Senate Sets Hearing on Contentious CFPB Post

CFPB head Richard Cordray’s nomination is opposed by 43 of the Senate’s 45 Republicans. Photo: Bloomberg.

Despite Republican objections to the nomination, the Senate Banking Committee yesterday scheduled a hearing for next Tuesday on the appointment of Richard Cordray to a full term as director of the Consumer Financial Protection Bureau.

Cordray’s nomination is opposed by 43 of the Senate’s 45 Republicans, who demanded changes to the new consumer agency before they will vote for anyone to be its director. Among the Senate opponents are Mike Crapo of Idaho, who is the leading Republican on the banking panel.

Cordray’s hearing is paired with that of former U.S. attorney Mary Jo White to be chairman of the Securities and Exchange Commission, but Cordray’s hearing is expected to be much more acrimonious.

Questions over Cordray’s abbreviated recess appointment last year by President Obama and the status of a bevy of new rules passed by the CFPB under his watch have dogged his confirmation. Supporters of Cordray will not able to proceed because the Republican opponents have more than the 40 votes necessary to sustain a filibuster, which would bar a vote.

Crapo was adamant in his opposition to the Cordray nomination.

“The decision to renominate Richard Cordray to be director of the Consumer Financial Protection Bureau after using an unconstitutional recess appointment is premature, given the outstanding concerns about the bureau and the legal challenge to the recess appointment,” Crapo said after the president formally nominated Cordray. “Until key structural changes are made to the bureau to ensure accountability and transparency, I will continue my opposition to any nominee for director, as outlined in a letter signed by 45 Republican senators to the president. If the president is looking for a different outcome, the administration should use this as an opportunity to work with us on the critical reforms we have identified to him.”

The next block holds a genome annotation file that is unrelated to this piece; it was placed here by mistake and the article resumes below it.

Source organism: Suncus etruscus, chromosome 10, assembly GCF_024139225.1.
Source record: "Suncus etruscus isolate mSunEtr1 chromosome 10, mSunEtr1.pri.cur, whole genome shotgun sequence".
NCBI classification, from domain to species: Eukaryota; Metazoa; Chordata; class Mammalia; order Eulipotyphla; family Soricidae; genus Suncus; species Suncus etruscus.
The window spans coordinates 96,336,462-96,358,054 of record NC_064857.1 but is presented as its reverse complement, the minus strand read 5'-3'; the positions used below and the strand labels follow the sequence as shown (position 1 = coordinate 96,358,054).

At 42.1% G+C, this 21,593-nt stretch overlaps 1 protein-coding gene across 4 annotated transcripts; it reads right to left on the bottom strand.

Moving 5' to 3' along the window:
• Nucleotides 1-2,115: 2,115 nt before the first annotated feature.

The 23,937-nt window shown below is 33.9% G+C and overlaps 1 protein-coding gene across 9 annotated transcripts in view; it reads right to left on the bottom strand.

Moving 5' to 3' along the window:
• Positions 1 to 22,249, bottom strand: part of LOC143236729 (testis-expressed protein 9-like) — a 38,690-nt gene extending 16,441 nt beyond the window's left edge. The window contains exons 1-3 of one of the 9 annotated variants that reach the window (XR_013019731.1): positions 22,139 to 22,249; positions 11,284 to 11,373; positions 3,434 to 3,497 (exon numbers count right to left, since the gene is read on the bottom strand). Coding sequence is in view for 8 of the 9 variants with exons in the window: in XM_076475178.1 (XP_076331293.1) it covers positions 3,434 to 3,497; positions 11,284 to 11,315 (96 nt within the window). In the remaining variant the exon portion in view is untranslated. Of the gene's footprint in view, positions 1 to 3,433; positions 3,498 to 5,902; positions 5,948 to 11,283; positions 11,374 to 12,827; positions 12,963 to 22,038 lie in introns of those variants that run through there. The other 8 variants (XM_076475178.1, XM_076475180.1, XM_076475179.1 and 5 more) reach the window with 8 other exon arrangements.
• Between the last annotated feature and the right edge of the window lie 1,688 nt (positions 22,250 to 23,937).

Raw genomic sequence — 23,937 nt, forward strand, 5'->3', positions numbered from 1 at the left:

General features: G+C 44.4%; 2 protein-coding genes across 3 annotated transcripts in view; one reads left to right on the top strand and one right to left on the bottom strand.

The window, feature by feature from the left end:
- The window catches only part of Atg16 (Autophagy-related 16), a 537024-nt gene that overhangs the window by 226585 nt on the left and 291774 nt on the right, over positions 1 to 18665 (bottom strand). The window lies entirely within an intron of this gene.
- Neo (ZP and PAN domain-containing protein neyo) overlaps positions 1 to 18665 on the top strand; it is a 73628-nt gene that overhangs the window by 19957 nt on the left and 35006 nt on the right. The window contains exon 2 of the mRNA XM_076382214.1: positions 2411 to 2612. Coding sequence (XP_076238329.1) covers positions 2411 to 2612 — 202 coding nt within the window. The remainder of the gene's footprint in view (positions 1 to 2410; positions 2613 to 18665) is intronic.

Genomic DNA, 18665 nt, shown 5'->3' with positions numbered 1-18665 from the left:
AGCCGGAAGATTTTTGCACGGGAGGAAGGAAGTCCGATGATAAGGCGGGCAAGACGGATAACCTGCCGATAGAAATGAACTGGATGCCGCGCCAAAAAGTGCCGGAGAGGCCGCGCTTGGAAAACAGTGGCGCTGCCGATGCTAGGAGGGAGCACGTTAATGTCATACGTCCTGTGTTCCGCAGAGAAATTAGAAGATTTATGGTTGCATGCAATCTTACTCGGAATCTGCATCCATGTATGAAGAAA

Word is that Republicans and Democrats are negotiating a deal that would change the structure of the new agency, perhaps installing a multiperson board, which could move the nomination to a vote. But there was no deal as of yesterday.

The credit union lobby has been ambivalent about the new agency but has worked closely with Cordray over the past year to minimize the impact of its new rules on credit unions. NAFCU said it supports the Republicans’ proposal to create a multiperson board to head the agency instead of a single director. CUNA has no position and said it does not get involved in the nomination process.